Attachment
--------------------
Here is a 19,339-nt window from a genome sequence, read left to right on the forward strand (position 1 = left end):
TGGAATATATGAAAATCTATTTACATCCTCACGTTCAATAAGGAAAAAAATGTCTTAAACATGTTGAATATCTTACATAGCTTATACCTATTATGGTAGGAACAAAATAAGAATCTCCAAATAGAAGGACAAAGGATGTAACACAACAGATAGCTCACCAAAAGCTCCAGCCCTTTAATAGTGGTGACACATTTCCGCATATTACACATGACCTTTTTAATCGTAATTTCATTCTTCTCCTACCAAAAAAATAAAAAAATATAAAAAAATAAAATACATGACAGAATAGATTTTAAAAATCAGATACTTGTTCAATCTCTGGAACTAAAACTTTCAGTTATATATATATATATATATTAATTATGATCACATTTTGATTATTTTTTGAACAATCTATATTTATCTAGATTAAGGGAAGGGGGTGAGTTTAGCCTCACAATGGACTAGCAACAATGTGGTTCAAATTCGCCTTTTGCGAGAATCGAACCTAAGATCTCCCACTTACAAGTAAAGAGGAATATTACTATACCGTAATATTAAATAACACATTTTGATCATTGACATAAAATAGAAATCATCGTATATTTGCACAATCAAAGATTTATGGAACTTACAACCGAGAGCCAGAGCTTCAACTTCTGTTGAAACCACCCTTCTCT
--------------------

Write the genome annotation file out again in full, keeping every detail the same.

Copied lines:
Here is a 19,339-nt window from a genome sequence, read left to right on the forward strand (position 1 = left end):
TGGAATATATGAAAATCTATTTACATCCTCACGTTCAATAAGGAAAAAAATGTCTTAAACATGTTGAATATCTTACATAGCTTATACCTATTATGGTAGGAACAAAATAAGAATCTCCAAATAGAAGGACAAAGGATGTAACACAACAGATAGCTCACCAAAAGCTCCAGCCCTTTAATAGTGGTGACACATTTCCGCATATTACACATGACCTTTTTAATCGTAATTTCATTCTTCTCCTACCAAAAAAATAAAAAAATATAAAAAAATAAAATACATGACAGAATAGATTTTAAAAATCAGATACTTGTTCAATCTCTGGAACTAAAACTTTCAGTTATATATATATATATATATTAATTATGATCACATTTTGATTATTTTTTGAACAATCTATATTTATCTAGATTAAGGGAAGGGGGTGAGTTTAGCCTCACAATGGACTAGCAACAATGTGGTTCAAATTCGCCTTTTGCGAGAATCGAACCTAAGATCTCCCACTTACAAGTAAAGAGGAATATTACTATACCGTAATATTAAATAACACATTTTGATCATTGACATAAAATAGAAATCATCGTATATTTGCACAATCAAAGATTTATGGAACTTACAACCGAGAGCCAGAGCTTCAACTTCTGTTGAAACCACCCTTCTCT